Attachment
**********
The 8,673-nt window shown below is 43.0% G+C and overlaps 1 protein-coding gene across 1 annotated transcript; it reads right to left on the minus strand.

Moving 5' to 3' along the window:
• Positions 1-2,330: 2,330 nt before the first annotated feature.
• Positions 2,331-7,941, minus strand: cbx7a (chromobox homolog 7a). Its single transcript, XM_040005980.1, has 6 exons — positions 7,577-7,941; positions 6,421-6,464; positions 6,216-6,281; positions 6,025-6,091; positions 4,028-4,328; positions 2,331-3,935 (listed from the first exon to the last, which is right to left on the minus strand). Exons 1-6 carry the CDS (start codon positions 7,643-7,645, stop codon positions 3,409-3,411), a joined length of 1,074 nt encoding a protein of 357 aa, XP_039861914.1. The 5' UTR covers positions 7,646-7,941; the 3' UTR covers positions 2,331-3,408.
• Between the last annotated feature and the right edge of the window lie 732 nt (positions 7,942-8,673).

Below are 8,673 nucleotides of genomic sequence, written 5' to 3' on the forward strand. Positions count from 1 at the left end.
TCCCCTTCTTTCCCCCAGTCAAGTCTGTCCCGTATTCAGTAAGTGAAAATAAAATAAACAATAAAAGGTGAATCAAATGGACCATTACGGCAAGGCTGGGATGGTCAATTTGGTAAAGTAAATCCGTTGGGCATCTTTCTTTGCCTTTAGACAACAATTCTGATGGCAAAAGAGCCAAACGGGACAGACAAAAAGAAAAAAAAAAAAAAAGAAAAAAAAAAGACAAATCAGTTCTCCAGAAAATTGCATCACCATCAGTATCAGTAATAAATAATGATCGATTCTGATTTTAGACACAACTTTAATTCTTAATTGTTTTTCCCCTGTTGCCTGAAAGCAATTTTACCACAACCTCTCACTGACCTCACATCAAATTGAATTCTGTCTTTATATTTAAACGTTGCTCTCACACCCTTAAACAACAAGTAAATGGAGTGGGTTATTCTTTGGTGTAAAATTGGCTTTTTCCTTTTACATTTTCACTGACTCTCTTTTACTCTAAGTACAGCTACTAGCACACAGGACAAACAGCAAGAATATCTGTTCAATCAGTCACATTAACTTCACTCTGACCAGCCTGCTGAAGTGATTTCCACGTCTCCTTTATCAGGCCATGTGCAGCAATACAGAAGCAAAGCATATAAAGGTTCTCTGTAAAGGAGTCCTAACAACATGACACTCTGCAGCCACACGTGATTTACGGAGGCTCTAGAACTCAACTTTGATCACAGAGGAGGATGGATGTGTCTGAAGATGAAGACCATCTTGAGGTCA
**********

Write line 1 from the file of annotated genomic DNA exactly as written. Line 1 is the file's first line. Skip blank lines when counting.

The 8,673-nt window shown below is 43.0% G+C and overlaps 1 protein-coding gene across 1 annotated transcript; it reads right to left on the minus strand.